The space for improvement in EU border management and migration governance

Evidence-based analysis using data from the U.S. Border Patrol shows that the likelihood of irregular migration falls with an increase in Mexican expected wage, U.S. unemployment rate, border enforcement intensity, and consequence intensity. This conclusion highlights the need for an integrated approach to border management.

While the U.S. lessons cannot be simply transposed to the European context, the U.S. experts suggested that examples presented from the U.S. regarding the recording, monitoring and reporting of exhaustive data on irregular migration, and a more extensive use of biometrics and automated border controls could be key for the development of smarter border management systems and policies.

On the basis of the debate, Optimity Advisors identified the following points for further discussion and consideration related to the importance of developing and implementing a risk-based approach to border management and control “at the border”:

  • The analysis of data informs (and is informed by) strategic decisions in the field of border control and management. In Europe, EU Member States exchange and provide monthly statistics on detections of illegal border-crossing to Frontex. This helps the Agency in the preparation of its risk analysis. At the same time, the collection of a wider set of data (e.g. “know-flow” data; “got-aways”, “turn-backs”; recurrence of individual irregular crossing decisions; migration law enforcement rate, etc.), and the use of evidence-based measurement methodologies which allow to foresee changes in migratory trends (e.g. the repeat-trials method) used in the US, could enhance the impact of the Frontex Risk Analysis. Furthermore, systematic consultations with the European Commission could also be conducted to ensure, for instance, that financial support to border management capacity building promptly reflects changes on the ground.
  • The deployment of new border control and patrolling technologies to increase situational awareness, and operational capacity, requiring limited resources. For example, at the U.S. Southwest land border, installations (walls and fences) have been built to channel migrants in places where the terrain facilitates their detection (including with the use of drones). In Europe, advancements have been made to interconnect databases with biometrics information used for asylum and fight against crime and irregular migration purposes (e.g. EURODAC). Technological innovation has a great role to play in improving border management. On the one hand, it improves the collection of data on specific sections of borders, contributing to the constant monitoring of changes on the ground. On the other hand, information systems based on biometrics could speed up identification and registration, thus facilitating the processing of humanitarian claims.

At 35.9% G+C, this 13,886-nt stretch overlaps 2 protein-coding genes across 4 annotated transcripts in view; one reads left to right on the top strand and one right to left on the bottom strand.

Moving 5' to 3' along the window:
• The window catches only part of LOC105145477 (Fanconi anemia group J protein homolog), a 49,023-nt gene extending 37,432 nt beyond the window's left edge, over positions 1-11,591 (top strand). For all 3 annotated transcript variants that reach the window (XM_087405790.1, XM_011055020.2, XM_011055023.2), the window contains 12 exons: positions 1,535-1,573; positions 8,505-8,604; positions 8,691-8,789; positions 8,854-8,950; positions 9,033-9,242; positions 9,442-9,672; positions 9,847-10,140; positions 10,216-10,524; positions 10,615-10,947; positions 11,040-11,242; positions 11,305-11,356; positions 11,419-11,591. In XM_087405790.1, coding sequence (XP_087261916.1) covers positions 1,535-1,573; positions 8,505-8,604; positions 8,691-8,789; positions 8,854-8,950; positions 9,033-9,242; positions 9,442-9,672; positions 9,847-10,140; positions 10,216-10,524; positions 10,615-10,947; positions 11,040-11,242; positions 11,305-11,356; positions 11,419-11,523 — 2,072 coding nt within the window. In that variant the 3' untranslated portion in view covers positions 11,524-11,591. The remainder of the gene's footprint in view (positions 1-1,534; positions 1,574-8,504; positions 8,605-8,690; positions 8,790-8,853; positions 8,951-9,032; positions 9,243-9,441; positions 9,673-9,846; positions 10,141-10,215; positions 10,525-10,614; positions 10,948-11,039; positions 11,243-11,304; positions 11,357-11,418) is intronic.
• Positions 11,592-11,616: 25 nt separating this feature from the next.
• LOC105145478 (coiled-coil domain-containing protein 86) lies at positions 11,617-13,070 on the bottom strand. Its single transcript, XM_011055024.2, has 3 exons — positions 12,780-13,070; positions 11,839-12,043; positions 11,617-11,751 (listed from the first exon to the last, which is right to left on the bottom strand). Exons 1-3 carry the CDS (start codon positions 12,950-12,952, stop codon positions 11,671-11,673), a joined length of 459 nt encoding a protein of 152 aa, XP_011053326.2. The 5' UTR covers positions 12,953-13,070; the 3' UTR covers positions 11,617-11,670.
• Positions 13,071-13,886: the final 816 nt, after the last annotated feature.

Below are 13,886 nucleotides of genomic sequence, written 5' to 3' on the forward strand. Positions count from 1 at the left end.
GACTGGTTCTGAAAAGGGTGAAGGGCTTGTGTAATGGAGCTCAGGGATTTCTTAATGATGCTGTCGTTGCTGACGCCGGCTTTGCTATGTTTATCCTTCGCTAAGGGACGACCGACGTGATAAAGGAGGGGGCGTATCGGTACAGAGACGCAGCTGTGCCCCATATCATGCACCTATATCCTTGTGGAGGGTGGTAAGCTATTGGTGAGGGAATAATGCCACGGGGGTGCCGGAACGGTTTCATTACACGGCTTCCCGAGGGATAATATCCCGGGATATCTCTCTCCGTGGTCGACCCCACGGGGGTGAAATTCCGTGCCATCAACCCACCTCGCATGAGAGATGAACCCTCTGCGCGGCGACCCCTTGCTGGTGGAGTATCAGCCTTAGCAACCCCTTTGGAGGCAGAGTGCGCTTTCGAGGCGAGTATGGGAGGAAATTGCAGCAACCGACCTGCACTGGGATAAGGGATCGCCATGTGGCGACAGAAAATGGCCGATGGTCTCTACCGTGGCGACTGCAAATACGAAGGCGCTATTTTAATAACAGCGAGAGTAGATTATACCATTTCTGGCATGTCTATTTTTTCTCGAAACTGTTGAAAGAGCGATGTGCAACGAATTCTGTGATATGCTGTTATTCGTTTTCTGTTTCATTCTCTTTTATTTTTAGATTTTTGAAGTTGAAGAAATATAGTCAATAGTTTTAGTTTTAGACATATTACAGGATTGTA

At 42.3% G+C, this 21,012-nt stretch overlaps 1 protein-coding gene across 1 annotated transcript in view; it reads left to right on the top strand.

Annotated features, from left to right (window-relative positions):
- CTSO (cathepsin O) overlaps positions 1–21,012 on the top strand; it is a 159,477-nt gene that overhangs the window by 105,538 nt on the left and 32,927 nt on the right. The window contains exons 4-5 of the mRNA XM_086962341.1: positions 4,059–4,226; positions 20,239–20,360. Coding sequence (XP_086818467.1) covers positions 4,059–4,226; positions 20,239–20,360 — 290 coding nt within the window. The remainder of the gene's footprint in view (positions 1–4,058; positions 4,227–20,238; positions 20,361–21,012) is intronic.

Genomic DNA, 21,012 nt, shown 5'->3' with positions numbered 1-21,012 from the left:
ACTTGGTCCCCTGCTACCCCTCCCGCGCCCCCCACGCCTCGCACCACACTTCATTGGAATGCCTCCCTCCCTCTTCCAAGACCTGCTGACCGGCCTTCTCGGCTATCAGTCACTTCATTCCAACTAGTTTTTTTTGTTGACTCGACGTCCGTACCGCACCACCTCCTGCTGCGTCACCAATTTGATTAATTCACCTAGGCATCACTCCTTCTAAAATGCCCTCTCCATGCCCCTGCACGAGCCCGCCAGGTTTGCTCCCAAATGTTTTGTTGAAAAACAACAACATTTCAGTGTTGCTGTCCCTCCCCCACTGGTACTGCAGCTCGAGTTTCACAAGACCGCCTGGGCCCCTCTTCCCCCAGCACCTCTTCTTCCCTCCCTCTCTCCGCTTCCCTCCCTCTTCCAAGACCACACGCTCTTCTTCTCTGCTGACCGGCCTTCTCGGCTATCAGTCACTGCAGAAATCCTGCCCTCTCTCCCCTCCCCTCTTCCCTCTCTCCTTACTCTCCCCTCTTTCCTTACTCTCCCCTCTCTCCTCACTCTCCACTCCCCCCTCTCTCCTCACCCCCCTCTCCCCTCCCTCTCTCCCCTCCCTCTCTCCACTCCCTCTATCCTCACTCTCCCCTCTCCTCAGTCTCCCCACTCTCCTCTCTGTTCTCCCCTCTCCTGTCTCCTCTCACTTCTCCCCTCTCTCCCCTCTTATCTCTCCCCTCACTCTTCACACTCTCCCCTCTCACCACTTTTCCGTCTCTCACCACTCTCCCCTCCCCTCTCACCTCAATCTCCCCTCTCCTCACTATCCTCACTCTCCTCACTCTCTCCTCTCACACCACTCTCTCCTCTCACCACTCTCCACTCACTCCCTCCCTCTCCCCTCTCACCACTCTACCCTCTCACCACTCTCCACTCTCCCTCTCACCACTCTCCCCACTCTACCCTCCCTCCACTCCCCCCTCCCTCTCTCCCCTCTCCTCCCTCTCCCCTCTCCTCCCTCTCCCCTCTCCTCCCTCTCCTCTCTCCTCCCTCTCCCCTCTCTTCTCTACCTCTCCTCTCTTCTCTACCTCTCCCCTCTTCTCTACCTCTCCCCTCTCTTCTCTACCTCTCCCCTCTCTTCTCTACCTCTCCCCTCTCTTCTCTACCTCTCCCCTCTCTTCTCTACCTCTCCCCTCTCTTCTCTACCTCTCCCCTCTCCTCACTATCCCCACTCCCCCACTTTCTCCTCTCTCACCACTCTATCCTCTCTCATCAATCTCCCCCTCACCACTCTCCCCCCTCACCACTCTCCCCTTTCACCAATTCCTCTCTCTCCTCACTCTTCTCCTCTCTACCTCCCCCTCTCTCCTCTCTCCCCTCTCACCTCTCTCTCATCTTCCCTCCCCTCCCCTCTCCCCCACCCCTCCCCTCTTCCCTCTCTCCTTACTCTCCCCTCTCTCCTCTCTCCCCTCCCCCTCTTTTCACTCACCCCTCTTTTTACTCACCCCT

• Cooperation with third countries of origin and transit is key to develop reliable irregular migration measurement systems, but also to dissuade migrants from undertaking the journey and dismantle smugglers’ networks and hubs, and improve migrants’ understanding of the country of destination’s migration policies and laws.

Conclusions and way forward

Based on the use of different types of data collected (know-flow data), analytical methods used (the repeat-trials method), and new technologies (biometrics, drones, etc.), the risk based approach plays a crucial role in the development of the capacity of national/border authorities to systematically predict events and manage changes in irregular migration flows. In the medium-long term, the increased capacity to foresee changes and shifts in irregular migration routes and trends could translate into better managed borders. This could, in turn, benefit the legal entry and movement of people, goods, and services, and the overall national and regional security.

Despite the debate, participants did not agree on the overall effectiveness and replicability of the U.S. strategy and the extent to which new technologies and databases are in line with human rights. More generally, some participants questioned the replicability of lessons learned in the US due the differences in the border landscape and migration flows between the U.S. and the EU. The discussion highlighted the importance of building an evidence-base and take into account the overall context in order to assess and evaluate the effectiveness of border management. One of the biggest difficulties is to challenge public perceptions; despite the majority view of the U.S. public, the number of irregular migrants in the U.S. has in fact declined since 2007, and the number of Mexican citizens apprehended at the border has declined by over 85% since the year 2000.

Photo credit: U.S. Customs and Border Protection